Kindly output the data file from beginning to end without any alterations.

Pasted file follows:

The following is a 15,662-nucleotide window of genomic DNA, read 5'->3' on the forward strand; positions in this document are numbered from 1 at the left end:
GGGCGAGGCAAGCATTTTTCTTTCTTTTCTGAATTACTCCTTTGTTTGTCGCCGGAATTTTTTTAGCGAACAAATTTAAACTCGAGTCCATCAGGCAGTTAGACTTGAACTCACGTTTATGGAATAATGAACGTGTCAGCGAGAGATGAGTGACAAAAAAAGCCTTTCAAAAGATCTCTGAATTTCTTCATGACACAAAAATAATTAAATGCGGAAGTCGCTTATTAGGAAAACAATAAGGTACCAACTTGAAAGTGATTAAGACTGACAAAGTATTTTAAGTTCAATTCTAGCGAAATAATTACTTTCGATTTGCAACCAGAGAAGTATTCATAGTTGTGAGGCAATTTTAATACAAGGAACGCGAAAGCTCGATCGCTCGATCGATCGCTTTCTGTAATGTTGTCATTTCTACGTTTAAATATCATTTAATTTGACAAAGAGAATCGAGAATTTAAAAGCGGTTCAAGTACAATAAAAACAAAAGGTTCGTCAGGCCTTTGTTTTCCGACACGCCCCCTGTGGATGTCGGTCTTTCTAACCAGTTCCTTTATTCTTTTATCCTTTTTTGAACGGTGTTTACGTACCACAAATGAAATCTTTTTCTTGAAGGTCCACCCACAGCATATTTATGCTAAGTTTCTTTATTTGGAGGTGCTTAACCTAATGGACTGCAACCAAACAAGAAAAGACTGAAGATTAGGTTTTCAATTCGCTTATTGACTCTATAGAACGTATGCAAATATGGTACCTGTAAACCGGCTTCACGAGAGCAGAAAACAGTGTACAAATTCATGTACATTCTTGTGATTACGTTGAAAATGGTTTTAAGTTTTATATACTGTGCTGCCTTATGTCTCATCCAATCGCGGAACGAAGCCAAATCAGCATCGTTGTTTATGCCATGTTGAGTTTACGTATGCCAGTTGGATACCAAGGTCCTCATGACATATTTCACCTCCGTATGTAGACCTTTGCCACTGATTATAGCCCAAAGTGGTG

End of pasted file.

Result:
The following is a 15,662-nucleotide window of genomic DNA, read 5'->3' on the forward strand; positions in this document are numbered from 1 at the left end:
GGGCGAGGCAAGCATTTTTCTTTCTTTTCTGAATTACTCCTTTGTTTGTCGCCGGAATTTTTTTAGCGAACAAATTTAAACTCGAGTCCATCAGGCAGTTAGACTTGAACTCACGTTTATGGAATAATGAACGTGTCAGCGAGAGATGAGTGACAAAAAAAGCCTTTCAAAAGATCTCTGAATTTCTTCATGACACAAAAATAATTAAATGCGGAAGTCGCTTATTAGGAAAACAATAAGGTACCAACTTGAAAGTGATTAAGACTGACAAAGTATTTTAAGTTCAATTCTAGCGAAATAATTACTTTCGATTTGCAACCAGAGAAGTATTCATAGTTGTGAGGCAATTTTAATACAAGGAACGCGAAAGCTCGATCGCTCGATCGATCGCTTTCTGTAATGTTGTCATTTCTACGTTTAAATATCATTTAATTTGACAAAGAGAATCGAGAATTTAAAAGCGGTTCAAGTACAATAAAAACAAAAGGTTCGTCAGGCCTTTGTTTTCCGACACGCCCCCTGTGGATGTCGGTCTTTCTAACCAGTTCCTTTATTCTTTTATCCTTTTTTGAACGGTGTTTACGTACCACAAATGAAATCTTTTTCTTGAAGGTCCACCCACAGCATATTTATGCTAAGTTTCTTTATTTGGAGGTGCTTAACCTAATGGACTGCAACCAAACAAGAAAAGACTGAAGATTAGGTTTTCAATTCGCTTATTGACTCTATAGAACGTATGCAAATATGGTACCTGTAAACCGGCTTCACGAGAGCAGAAAACAGTGTACAAATTCATGTACATTCTTGTGATTACGTTGAAAATGGTTTTAAGTTTTATATACTGTGCTGCCTTATGTCTCATCCAATCGCGGAACGAAGCCAAATCAGCATCGTTGTTTATGCCATGTTGAGTTTACGTATGCCAGTTGGATACCAAGGTCCTCATGACATATTTCACCTCCGTATGTAGACCTTTGCCACTGATTATAGCCCAAAGTGGTG